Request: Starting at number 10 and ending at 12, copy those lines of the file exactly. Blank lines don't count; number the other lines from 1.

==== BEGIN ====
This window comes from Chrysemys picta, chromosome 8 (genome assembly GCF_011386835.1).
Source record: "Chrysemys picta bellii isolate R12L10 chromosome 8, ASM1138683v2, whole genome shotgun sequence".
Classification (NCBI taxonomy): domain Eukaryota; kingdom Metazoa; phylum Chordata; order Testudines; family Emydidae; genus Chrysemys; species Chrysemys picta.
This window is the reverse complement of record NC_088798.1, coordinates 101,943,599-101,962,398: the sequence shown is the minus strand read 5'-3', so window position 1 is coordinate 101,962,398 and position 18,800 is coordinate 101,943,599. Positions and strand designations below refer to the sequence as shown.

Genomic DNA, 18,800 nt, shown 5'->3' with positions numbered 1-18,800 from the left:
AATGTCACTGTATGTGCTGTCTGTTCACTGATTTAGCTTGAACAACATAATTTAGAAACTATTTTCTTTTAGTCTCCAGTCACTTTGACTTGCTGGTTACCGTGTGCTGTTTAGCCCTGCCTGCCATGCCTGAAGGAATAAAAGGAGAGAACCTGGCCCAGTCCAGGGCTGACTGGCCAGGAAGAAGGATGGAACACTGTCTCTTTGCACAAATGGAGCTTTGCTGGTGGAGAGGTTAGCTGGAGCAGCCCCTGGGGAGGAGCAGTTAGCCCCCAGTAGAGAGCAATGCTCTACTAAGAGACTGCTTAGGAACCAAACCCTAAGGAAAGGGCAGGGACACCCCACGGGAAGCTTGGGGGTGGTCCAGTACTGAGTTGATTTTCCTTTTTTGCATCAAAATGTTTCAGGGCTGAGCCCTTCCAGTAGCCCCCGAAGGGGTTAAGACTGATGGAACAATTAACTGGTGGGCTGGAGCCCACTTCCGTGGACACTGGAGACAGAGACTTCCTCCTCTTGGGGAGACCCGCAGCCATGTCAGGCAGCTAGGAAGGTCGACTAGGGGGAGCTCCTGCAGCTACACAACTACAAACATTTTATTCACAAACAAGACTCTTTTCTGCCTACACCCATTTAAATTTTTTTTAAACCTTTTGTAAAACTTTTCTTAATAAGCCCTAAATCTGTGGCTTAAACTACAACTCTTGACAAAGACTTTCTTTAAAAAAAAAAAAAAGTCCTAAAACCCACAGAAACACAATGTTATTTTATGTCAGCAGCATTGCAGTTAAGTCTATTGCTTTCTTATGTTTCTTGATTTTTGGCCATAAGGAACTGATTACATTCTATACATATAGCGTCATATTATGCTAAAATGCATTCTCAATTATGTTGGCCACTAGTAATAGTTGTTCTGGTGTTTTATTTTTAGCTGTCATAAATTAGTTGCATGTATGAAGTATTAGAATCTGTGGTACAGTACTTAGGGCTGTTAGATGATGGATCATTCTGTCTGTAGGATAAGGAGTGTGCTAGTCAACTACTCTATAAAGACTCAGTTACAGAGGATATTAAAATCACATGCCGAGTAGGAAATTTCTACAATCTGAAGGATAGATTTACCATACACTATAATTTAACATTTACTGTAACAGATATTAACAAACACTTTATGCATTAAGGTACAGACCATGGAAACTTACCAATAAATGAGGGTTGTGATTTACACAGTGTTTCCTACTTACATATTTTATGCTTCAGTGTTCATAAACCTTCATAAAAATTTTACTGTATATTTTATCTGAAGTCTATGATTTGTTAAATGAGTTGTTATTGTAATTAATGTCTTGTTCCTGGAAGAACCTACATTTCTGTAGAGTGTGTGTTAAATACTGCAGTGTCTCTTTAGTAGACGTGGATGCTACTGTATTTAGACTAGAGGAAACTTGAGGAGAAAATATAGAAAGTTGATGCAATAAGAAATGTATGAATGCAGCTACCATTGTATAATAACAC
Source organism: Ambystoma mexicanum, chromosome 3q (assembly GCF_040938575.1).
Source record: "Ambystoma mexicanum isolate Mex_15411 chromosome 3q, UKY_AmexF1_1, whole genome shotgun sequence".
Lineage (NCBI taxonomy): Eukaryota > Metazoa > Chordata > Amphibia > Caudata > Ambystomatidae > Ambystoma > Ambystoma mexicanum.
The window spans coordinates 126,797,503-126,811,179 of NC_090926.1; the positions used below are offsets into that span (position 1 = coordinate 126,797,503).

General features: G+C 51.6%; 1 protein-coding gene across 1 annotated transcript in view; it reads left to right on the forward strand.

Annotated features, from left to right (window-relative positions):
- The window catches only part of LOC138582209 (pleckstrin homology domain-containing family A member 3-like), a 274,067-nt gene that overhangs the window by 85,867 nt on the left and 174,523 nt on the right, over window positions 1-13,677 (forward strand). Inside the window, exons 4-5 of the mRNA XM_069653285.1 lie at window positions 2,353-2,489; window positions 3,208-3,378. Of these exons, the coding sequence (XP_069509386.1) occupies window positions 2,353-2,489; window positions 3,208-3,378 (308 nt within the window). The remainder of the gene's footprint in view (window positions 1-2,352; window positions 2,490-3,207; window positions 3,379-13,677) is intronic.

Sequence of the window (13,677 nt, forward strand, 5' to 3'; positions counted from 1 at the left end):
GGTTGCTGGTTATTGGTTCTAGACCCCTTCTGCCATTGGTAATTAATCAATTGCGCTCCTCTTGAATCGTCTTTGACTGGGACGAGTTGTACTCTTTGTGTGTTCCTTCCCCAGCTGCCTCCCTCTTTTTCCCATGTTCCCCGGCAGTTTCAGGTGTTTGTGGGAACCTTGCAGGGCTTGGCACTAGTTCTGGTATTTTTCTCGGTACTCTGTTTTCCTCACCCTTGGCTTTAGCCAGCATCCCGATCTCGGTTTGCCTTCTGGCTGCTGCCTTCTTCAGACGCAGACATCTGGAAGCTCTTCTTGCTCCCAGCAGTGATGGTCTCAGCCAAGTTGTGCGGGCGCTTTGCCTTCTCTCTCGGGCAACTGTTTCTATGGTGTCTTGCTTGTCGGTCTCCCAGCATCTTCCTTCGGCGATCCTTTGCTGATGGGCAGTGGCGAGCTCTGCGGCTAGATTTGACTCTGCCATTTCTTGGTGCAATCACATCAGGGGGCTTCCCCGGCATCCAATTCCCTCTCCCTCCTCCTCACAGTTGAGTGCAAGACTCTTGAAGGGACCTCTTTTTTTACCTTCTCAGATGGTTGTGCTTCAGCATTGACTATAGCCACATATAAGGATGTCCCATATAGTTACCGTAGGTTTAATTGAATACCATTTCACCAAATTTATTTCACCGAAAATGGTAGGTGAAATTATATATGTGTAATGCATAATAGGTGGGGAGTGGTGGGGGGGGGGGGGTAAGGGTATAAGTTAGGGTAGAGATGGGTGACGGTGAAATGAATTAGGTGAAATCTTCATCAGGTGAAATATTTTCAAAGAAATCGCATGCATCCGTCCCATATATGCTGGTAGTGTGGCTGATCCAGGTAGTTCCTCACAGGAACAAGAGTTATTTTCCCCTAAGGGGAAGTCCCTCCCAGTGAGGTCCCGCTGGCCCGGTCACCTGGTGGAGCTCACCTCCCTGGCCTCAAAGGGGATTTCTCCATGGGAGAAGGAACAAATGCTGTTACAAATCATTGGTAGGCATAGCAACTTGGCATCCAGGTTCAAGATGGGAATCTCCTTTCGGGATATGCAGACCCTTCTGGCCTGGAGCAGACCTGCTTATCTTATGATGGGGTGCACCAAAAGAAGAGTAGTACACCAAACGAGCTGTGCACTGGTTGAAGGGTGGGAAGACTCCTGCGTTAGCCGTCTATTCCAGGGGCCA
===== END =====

The window spans coordinates 126,797,503-126,811,179 of NC_090926.1; the positions used below are offsets into that span (position 1 = coordinate 126,797,503).

General features: G+C 51.6%; 1 protein-coding gene across 1 annotated transcript in view; it reads left to right on the forward strand.

Annotated features, from left to right (window-relative positions):